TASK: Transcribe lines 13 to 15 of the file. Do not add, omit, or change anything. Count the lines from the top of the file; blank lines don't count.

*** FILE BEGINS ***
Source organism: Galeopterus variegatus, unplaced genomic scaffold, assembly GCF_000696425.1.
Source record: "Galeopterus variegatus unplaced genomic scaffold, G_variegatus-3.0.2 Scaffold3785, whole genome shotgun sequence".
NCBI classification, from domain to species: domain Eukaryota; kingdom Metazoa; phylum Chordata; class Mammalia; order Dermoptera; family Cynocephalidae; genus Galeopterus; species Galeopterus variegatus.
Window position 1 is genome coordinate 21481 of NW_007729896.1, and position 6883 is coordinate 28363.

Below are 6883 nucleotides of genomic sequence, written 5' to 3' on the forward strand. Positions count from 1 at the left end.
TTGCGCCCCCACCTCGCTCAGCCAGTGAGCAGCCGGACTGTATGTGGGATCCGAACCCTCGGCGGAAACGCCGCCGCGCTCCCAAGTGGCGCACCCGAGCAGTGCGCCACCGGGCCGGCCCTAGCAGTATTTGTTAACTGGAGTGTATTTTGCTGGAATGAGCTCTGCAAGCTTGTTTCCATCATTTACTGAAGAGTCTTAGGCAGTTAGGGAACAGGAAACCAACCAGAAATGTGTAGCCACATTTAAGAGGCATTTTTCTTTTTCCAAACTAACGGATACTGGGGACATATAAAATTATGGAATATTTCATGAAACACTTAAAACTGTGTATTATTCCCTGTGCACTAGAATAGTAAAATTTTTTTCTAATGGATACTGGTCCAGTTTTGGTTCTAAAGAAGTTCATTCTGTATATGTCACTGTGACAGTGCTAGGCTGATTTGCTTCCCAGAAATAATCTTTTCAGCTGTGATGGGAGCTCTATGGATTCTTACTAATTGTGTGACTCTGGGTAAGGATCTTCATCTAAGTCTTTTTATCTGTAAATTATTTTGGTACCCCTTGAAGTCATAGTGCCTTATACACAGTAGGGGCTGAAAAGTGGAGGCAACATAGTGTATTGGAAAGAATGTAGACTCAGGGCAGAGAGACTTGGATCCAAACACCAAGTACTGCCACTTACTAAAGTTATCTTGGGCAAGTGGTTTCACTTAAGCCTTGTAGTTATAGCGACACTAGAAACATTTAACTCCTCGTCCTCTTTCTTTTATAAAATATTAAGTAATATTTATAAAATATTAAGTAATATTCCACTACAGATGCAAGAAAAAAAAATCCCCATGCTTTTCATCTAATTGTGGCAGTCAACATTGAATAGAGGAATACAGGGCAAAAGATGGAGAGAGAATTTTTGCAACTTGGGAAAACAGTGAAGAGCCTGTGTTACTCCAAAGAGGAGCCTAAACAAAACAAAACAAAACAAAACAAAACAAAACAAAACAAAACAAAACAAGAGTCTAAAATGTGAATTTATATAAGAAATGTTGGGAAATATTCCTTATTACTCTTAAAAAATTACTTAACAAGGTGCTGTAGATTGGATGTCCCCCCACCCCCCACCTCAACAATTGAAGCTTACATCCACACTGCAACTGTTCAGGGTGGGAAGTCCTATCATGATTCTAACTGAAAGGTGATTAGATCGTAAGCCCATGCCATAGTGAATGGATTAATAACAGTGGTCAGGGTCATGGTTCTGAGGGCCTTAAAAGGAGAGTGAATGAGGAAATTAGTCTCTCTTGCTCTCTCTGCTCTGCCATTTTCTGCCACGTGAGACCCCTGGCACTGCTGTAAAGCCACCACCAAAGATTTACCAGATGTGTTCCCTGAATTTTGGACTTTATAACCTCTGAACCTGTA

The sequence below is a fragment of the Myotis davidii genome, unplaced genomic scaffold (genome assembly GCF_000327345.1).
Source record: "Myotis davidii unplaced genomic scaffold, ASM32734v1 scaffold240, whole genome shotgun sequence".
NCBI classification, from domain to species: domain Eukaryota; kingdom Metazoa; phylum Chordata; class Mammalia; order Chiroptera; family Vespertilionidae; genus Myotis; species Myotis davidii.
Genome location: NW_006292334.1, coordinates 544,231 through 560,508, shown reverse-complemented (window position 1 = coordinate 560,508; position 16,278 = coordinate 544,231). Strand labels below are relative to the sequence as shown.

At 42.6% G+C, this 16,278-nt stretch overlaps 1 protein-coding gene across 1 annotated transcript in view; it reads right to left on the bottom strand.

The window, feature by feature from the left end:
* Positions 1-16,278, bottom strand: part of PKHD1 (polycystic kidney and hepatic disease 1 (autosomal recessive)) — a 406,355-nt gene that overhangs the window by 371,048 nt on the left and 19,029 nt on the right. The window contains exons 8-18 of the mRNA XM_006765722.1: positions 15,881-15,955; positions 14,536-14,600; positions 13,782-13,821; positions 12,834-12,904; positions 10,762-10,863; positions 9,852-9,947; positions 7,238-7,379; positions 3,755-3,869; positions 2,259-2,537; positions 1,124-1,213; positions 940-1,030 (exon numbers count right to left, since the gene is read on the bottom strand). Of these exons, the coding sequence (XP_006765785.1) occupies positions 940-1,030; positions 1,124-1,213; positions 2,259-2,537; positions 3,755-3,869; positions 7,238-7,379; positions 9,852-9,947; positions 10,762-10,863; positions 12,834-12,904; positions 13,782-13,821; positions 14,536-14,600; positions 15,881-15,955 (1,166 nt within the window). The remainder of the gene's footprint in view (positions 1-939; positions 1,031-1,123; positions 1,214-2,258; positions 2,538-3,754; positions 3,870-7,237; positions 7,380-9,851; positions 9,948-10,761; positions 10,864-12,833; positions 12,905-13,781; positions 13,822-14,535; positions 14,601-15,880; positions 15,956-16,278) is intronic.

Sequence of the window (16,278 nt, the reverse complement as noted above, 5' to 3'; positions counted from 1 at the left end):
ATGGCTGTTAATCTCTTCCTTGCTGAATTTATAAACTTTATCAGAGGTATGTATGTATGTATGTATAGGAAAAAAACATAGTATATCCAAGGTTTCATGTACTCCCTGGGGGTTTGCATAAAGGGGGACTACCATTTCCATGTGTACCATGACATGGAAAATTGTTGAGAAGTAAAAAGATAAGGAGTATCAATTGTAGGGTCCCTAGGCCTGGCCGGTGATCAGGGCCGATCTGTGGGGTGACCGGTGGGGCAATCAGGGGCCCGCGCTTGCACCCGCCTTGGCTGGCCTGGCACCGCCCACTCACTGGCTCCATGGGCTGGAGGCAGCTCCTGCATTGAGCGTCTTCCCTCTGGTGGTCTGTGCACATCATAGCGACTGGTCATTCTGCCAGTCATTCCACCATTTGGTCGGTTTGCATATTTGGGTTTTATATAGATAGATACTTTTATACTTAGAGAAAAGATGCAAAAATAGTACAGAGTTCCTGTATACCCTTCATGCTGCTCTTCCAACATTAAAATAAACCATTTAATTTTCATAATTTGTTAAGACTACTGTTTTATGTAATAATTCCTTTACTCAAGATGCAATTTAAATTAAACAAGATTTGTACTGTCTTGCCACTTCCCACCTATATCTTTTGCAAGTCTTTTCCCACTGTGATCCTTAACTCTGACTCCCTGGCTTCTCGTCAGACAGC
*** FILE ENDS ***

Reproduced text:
* Positions 1-16,278, bottom strand: part of PKHD1 (polycystic kidney and hepatic disease 1 (autosomal recessive)) — a 406,355-nt gene that overhangs the window by 371,048 nt on the left and 19,029 nt on the right. The window contains exons 8-18 of the mRNA XM_006765722.1: positions 15,881-15,955; positions 14,536-14,600; positions 13,782-13,821; positions 12,834-12,904; positions 10,762-10,863; positions 9,852-9,947; positions 7,238-7,379; positions 3,755-3,869; positions 2,259-2,537; positions 1,124-1,213; positions 940-1,030 (exon numbers count right to left, since the gene is read on the bottom strand). Of these exons, the coding sequence (XP_006765785.1) occupies positions 940-1,030; positions 1,124-1,213; positions 2,259-2,537; positions 3,755-3,869; positions 7,238-7,379; positions 9,852-9,947; positions 10,762-10,863; positions 12,834-12,904; positions 13,782-13,821; positions 14,536-14,600; positions 15,881-15,955 (1,166 nt within the window). The remainder of the gene's footprint in view (positions 1-939; positions 1,031-1,123; positions 1,214-2,258; positions 2,538-3,754; positions 3,870-7,237; positions 7,380-9,851; positions 9,948-10,761; positions 10,864-12,833; positions 12,905-13,781; positions 13,822-14,535; positions 14,601-15,880; positions 15,956-16,278) is intronic.

Sequence of the window (16,278 nt, the reverse complement as noted above, 5' to 3'; positions counted from 1 at the left end):
ATGGCTGTTAATCTCTTCCTTGCTGAATTTATAAACTTTATCAGAGGTATGTATGTATGTATGTATAGGAAAAAAACATAGTATATCCAAGGTTTCATGTACTCCCTGGGGGTTTGCATAAAGGGGGACTACCATTTCCATGTGTACCATGACATGGAAAATTGTTGAGAAGTAAAAAGATAAGGAGTATCAATTGTAGGGTCCCTAGGCCTGGCCGGTGATCAGGGCCGATCTGTGGGGTGACCGGTGGGGCAATCAGGGGCCCGCGCTTGCACCCGCCTTGGCTGGCCTGGCACCGCCCACTCACTGGCTCCATGGGCTGGAGGCAGCTCCTGCATTGAGCGTCTTCCCTCTGGTGGTCTGTGCACATCATAGCGACTGGTCATTCTGCCAGTCATTCCACCATTTGGTCGGTTTGCATATTTGGGTTTTATATAGATAGATACTTTTATACTTAGAGAAAAGATGCAAAAATAGTACAGAGTTCCTGTATACCCTTCATGCTGCTCTTCCAACATTAAAATAAACCATTTAATTTTCATAATTTGTTAAGACTACTGTTTTATGTAATAATTCCTTTACTCAAGATGCAATTTAAATTAAACAAGATTTGTACTGTCTTGCCACTTCCCACCTATATCTTTTGCAAGTCTTTTCCCACTGTGATCCTTAACTCTGACTCCCTGGCTTCTCGTCAGACAGC